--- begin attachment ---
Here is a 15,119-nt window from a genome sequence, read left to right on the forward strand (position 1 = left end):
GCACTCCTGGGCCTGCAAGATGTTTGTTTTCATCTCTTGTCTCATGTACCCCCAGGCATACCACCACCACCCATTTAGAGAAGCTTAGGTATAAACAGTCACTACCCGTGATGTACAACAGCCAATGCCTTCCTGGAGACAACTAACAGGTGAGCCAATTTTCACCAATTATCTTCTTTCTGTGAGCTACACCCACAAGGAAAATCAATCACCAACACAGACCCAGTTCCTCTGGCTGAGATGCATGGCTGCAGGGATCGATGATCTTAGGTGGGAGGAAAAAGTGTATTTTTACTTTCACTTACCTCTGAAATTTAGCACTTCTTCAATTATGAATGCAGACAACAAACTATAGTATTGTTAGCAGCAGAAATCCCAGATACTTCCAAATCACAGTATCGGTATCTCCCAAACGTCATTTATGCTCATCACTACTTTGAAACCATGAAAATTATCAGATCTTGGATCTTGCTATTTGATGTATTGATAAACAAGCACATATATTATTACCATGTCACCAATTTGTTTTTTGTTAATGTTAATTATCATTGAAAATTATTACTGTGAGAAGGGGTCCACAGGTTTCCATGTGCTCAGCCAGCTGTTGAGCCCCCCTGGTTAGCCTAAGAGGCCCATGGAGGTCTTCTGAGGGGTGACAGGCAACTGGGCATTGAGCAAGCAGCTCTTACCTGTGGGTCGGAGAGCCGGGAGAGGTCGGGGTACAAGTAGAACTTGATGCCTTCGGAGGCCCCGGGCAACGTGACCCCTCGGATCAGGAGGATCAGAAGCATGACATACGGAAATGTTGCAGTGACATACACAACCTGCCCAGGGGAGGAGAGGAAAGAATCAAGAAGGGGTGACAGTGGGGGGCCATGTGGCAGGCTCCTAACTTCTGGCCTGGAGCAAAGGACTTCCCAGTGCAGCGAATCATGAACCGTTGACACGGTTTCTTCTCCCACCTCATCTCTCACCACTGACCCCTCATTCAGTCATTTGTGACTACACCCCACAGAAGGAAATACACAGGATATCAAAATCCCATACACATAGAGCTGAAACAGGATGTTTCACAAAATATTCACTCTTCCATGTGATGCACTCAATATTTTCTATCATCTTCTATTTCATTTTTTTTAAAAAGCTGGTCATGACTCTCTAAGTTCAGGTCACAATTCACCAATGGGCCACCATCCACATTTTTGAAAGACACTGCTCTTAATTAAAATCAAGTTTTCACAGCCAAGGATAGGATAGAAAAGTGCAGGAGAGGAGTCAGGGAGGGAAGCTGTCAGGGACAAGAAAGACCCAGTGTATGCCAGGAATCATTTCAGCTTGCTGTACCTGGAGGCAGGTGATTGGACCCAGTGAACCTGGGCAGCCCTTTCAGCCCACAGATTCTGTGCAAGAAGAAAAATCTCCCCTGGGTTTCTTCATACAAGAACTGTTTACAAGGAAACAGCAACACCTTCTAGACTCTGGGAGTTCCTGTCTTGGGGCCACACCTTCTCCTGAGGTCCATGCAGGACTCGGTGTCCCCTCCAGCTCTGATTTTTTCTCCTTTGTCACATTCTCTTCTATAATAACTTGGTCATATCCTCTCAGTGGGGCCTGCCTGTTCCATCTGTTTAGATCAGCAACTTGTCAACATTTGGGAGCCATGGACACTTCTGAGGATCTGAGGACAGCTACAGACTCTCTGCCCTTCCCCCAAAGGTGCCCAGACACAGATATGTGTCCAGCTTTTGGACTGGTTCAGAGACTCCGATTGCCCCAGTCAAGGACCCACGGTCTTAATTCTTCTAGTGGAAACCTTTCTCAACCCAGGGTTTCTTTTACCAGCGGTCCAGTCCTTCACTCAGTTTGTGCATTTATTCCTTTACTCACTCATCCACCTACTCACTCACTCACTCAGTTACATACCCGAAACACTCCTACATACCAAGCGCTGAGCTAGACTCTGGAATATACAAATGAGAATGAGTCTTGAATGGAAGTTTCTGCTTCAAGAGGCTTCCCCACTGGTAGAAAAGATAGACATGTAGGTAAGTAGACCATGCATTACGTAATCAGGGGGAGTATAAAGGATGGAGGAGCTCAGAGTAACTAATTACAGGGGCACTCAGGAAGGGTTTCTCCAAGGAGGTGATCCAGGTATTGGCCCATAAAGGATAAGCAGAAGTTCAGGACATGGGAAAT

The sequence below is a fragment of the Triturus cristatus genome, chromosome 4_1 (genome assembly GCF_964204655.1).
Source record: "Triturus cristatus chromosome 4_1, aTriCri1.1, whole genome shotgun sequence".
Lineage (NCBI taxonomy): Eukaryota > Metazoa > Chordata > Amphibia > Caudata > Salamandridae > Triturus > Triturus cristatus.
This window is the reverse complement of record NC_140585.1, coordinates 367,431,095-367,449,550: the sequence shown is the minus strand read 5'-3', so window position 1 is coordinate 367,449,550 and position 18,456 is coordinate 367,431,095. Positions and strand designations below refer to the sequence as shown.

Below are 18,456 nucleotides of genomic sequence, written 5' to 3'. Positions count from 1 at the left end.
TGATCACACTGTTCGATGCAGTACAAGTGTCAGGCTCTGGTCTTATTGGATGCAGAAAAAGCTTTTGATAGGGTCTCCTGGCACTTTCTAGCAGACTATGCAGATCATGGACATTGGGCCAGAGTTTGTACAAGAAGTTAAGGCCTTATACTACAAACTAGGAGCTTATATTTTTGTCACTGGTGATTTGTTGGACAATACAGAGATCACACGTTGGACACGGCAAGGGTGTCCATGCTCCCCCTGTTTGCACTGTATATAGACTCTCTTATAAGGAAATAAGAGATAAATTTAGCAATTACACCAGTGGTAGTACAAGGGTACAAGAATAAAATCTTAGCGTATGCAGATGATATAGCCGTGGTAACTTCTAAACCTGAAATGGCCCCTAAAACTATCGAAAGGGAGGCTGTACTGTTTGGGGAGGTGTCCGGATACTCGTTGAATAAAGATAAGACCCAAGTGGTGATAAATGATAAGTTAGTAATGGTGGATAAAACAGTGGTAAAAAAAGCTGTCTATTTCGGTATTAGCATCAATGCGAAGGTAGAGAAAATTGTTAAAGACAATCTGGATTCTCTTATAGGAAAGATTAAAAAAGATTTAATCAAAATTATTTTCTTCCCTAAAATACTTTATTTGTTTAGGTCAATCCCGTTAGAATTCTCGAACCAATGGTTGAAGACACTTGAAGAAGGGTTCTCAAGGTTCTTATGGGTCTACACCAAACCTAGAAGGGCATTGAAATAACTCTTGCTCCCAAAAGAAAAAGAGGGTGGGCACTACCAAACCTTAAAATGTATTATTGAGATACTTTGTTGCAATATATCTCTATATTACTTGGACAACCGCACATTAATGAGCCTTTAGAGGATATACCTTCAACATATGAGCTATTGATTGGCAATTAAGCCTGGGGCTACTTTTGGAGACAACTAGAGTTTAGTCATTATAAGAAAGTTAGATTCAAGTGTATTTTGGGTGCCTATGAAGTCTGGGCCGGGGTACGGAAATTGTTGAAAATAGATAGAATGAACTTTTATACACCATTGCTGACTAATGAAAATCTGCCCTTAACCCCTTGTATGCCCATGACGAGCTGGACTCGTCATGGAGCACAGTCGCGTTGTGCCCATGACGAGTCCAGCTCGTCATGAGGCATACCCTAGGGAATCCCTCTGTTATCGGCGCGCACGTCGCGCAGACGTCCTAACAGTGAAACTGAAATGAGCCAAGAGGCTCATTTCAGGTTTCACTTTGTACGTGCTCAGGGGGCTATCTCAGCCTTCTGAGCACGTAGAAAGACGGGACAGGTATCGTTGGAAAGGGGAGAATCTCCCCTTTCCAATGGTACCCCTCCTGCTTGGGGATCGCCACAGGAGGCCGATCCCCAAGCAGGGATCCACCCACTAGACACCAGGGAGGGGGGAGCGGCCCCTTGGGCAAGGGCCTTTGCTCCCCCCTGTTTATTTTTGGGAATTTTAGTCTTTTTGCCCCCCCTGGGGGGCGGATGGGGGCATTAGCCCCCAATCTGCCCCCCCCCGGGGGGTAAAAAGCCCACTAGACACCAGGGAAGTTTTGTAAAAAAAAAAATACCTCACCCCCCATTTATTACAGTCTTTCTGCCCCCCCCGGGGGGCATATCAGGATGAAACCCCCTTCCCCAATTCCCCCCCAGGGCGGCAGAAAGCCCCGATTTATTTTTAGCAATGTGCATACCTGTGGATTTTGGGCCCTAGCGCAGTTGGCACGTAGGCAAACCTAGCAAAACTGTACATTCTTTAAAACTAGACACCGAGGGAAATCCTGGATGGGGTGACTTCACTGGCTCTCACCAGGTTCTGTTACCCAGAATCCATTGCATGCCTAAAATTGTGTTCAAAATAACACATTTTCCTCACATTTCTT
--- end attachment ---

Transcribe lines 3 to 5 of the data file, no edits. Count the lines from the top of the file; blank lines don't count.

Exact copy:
The sequence below is a fragment of the Triturus cristatus genome, chromosome 4_1 (genome assembly GCF_964204655.1).
Source record: "Triturus cristatus chromosome 4_1, aTriCri1.1, whole genome shotgun sequence".
Lineage (NCBI taxonomy): Eukaryota > Metazoa > Chordata > Amphibia > Caudata > Salamandridae > Triturus > Triturus cristatus.